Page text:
Quarantine has increased anxiety and depression in many young people across the board. However, if you identify as LGBTQ+, being cut off from support networks, like friends and GSAs, and possibly living in non-affirming spaces, may make these intense emotions even worse. While it may feel like it, you are not alone.
While we feel the stress as parents, employees, and people, we cannot compare anything we have experienced in our past to what our teens and tweens are going through now. Here are some tips to maintain your own equilibrium.
In honor of National Coming Out Day (October 11), we celebrate those who bravely choose to live openly as LGBTQ. Coming out is always emotionally charged—not only for the person doing it, but for those they’re telling. For LGBTQ teens, who are often reliant on the adults around them for support and protection, the decision to come out can be extra-emotional and filled with uncertainty. They may be deeply scared of suffering rejection (or worse) at the hands of loved ones.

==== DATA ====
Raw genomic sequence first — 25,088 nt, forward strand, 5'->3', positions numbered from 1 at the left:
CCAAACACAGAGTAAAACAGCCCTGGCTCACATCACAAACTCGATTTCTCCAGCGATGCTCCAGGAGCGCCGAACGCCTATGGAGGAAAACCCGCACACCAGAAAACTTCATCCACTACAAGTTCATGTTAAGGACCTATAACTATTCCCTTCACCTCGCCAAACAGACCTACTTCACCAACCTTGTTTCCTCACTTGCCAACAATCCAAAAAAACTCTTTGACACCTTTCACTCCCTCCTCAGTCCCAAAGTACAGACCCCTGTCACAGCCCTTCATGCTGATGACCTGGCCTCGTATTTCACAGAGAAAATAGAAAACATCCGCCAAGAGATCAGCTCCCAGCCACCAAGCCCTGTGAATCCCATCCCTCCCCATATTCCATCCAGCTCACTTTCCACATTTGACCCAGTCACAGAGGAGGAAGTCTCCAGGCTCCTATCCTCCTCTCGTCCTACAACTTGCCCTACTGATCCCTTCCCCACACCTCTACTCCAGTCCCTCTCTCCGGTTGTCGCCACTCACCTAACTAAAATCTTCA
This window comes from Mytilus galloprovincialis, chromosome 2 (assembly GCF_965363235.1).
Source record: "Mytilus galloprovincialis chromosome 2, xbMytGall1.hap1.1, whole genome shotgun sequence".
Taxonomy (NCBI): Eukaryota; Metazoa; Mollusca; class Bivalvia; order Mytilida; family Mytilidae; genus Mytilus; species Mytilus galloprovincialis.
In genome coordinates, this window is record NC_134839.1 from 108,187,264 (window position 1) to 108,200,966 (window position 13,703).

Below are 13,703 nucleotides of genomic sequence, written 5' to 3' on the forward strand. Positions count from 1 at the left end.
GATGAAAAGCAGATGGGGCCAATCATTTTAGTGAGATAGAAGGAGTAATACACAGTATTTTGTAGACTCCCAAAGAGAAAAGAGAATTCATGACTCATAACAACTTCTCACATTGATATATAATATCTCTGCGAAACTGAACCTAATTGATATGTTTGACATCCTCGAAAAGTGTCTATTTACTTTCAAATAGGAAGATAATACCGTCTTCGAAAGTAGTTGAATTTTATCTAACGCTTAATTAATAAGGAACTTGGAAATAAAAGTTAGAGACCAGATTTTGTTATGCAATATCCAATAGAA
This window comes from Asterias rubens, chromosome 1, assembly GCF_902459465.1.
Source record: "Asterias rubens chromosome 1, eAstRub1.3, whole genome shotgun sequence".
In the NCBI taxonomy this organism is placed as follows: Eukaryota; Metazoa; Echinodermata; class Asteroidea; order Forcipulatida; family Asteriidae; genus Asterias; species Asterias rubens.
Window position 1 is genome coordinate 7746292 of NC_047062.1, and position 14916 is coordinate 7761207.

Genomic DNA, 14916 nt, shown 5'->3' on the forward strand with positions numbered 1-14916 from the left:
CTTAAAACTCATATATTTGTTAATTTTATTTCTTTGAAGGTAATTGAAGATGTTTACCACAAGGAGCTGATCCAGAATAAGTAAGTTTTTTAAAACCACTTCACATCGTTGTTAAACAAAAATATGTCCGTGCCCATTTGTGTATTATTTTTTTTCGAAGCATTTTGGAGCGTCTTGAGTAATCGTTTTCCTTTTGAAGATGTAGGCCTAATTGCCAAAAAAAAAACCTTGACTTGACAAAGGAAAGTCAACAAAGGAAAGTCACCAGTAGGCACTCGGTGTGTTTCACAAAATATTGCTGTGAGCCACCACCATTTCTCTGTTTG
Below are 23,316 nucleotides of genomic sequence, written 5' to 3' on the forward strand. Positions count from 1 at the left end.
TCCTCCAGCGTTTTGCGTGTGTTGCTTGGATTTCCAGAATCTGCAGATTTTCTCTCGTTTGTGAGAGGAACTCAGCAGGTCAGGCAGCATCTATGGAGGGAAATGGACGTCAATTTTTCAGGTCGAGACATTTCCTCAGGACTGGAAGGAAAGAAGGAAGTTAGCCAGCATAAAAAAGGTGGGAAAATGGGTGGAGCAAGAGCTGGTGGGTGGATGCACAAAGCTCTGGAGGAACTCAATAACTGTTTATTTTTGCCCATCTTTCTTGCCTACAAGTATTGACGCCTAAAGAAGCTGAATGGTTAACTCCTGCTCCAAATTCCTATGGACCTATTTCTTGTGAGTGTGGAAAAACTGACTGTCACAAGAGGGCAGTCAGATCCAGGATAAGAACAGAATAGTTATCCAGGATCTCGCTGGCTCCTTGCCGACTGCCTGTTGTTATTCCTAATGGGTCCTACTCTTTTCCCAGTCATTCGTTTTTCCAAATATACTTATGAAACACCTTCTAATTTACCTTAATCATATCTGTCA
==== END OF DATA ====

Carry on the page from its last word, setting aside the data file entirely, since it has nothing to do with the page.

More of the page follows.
by Amy Rubin, Senior Director of Community Services
Shorter days, cooler temperatures, football and and the sweetness of apples dipped in honey. All signs that we are in the midst of transitioning to a new season and a New Year.
Several of our programs at JCFS Chicago are also transitioning to better serve the community. It's clear that the months ahead will be filled with energy! Shanah Tovah - may this New Year be filled with health, happiness and peace.
Everyone knows about the “sex talk” – also known as the conversation with your children about sexual health. Some parents and guardians dive right into the talk, while others avoid it at all costs. If you’ve been practicing avoidance, which response below best describes your philosophy?